Prague Forum for Romani Histories

Seminář k romským dějinám (AJ, Online)

"'Folk music is Balkan music.' Kotel musicians’ positioning, between re-appropriation and resignification."

O akci Místo konání

On Wednesday, 17 April at 5:00 PM CET, we will discuss Camilla Salvatore‚s dissertation chapter „‚Folk music is Balkan music.‘ Kotel musicians’ positioning, between re-appropriation and resignification.“ Carol Silverman will be our invited discussant for this session. Please register here:
After registering, you will receive a Google document link to access Camilla Salvatore’s text.

Registered participants can access the text using the link provided in the Zoom registration confirmation email. In case you face any difficulty, do not hesitate to contact us.

In this chapter, we will examine the shifting meanings of the terms „chisto“ (lit. pure/clean) and „narodna“ (lit. popular/folk), used today in both expert and popular discourses in Bulgaria to refer to what is supposed to be „folklore,“ taking into account their historicity, intertextuality, and interdiscursivity. That is, using a sociolinguistic approach (Heller 2002; Canut et al. 2019), we will locate the use of the terms in specific historical contingencies and consider what are the goals and intentions of the speakers when they use these terms. In the first section, we will see how, during the communist period, an institutional definition of „chista narodna muzika“ (lit. “pure folk music”) was given by experts to define a form of music that was considered essentially Bulgarian and thus to delimit the borders of the so-called narod (lit. the nation). We will observe that – in a process of erasure (Gal and Irvine, 2019) – this music was „purified“ of any elements considered „too oriental“ such as ornaments called “turtsism” (Buchanan, 2006) or “tsiganiya” (Peicheva, 1998). We will then consider how, with the event of demokratsiya (lit.“democracy”) followed by that of globalization, the same concepts have been reappropriated (Silverman, 2012) and resignified (Butler, 2006) by individual actors in order to adapt them to new values and needs. By examining how Roma musicians in Kotel use the terms of „chista“ (lit. pure/clean) and „authentichna“ (litt.authentic) to describe their way of playing music, we will hypothesize that, by enacting a real “performance of authenticity”(Lemon, 2000), they are able not only to challenge official categorizations and the stereotypes associated with them, but also to claim their place in the Bulgarian society as active contributors to the transmission and development of its culture.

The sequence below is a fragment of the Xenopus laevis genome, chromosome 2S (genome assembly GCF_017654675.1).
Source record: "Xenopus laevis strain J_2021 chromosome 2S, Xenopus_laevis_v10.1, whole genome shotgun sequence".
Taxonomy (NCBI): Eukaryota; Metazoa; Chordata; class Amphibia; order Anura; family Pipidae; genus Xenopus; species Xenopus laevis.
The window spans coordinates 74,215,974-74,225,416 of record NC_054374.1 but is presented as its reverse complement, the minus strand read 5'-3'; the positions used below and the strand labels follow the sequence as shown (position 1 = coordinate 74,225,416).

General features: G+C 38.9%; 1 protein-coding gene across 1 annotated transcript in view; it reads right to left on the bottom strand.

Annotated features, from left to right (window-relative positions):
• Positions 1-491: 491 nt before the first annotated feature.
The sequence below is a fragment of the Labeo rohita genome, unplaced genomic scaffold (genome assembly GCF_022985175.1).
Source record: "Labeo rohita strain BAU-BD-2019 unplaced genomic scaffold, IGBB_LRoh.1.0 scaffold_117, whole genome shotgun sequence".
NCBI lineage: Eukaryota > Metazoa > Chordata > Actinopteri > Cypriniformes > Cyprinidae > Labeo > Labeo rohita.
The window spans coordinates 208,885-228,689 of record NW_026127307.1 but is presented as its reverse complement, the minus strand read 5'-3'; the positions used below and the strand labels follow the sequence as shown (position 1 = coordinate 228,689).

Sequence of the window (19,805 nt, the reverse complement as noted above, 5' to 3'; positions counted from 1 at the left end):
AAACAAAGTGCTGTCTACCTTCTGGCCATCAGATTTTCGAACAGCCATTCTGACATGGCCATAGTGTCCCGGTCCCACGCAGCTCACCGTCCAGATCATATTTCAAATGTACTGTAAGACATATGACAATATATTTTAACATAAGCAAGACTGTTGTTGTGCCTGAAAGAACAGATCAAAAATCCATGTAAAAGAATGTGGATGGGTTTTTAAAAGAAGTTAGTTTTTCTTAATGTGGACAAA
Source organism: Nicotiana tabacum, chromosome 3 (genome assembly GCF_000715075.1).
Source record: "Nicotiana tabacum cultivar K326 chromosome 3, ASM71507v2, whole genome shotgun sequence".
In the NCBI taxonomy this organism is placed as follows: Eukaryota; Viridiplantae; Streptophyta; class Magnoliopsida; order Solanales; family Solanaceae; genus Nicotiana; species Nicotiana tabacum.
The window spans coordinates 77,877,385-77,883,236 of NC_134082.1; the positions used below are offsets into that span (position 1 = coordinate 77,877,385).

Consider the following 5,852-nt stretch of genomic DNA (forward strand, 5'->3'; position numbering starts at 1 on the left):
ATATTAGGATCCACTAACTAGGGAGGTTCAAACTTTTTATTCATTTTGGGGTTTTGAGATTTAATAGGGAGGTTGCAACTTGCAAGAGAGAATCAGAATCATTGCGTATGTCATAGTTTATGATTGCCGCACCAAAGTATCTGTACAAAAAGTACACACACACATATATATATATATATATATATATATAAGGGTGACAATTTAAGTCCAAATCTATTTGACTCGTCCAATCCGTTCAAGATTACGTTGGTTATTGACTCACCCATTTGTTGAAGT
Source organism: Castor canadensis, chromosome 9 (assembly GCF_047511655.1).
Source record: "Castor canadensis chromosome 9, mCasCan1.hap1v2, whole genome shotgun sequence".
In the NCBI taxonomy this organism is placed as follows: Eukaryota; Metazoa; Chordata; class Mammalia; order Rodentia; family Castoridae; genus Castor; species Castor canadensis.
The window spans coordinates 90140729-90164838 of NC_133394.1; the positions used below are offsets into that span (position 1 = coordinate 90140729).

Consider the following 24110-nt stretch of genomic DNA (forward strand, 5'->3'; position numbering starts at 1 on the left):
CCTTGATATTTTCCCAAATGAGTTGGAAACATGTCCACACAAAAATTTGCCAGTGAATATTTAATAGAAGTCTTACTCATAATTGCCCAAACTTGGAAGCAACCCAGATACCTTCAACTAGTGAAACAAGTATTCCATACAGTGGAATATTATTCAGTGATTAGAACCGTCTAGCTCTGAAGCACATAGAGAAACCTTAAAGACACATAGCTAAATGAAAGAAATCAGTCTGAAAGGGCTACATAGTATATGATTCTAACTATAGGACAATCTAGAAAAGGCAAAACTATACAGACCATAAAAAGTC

Camilla Salvatore is a Ph.D. student at the Charles University in Prague (supervisor: Yasar Abu Ghosh) in General Anthropology and at the Université de Paris Cite (supervisor: Cécile Canut) in Sociolinguistics. In her dissertation – provisionally entitled „We speak clean Gypsy, I am a pure Roma“ performing difference through linguistic and artistic practices in Kotel, Bulgaria“ – she analyzes how Roma residents of Kotel position themselves in relation to the official discourse promoting the city as a „model of Roma integration“ through their artistic and linguistic practices. She has a Master’s degree in Anthropology from the University of Turin and a Bachelor’s degree in Philosophy from the University of Milan. Her interests are documentary films, music (she plays the clarinet as an amateur) and hiking.

Carol Silverman is a cultural anthropologist and folklorist who has been involved with Balkan music and culture for over 30 years as a researcher, teacher, activist, and performer. Focusing on Bulgaria and Macedonia as well as on Balkan Romani immigrants to North America and western Europe, she has investigated the relationship among politics, ethnicity, ritual, music, and gender. She also explores the phenomenon of “Gypsy” music in relation to issues of appropriation, representation, and the negotiation of identities in the world music market. Her book Romani Routes: Cultural Politics and Balkan Music in Diaspora was released in 2012 (paperback, 2014) with Oxford University Press with an extensive accompanying website. It won the Alan Merriam Book Prize from the Society for Ethnomusicology. Her new book, Ivo Papasov’s Balkanology (Bloomsbury, 2021) traces Bulgarian Wedding Music from its creation in the 1970s to its emergence as a world music phenomenon in the 1990s to its reconfiguration in the present. Her research has been supported by Guggenheim, IREX, NEH, ACLS, and NCSEER. She is also a professional performer and teacher of Balkan music, and works with the NGO Voice of Roma.

Please note: papers presented at the seminar have not been published yet. As a participant of the Romani History Seminar, you agree to respect the intellectual property of the author, i. e. to not reproduce, distribute, display or use their paper, sections of their paper, or their primary sources in any way.

Online. Please register here:
After registering, you will receive a Google document link to access Camilla Salvatore’s text.

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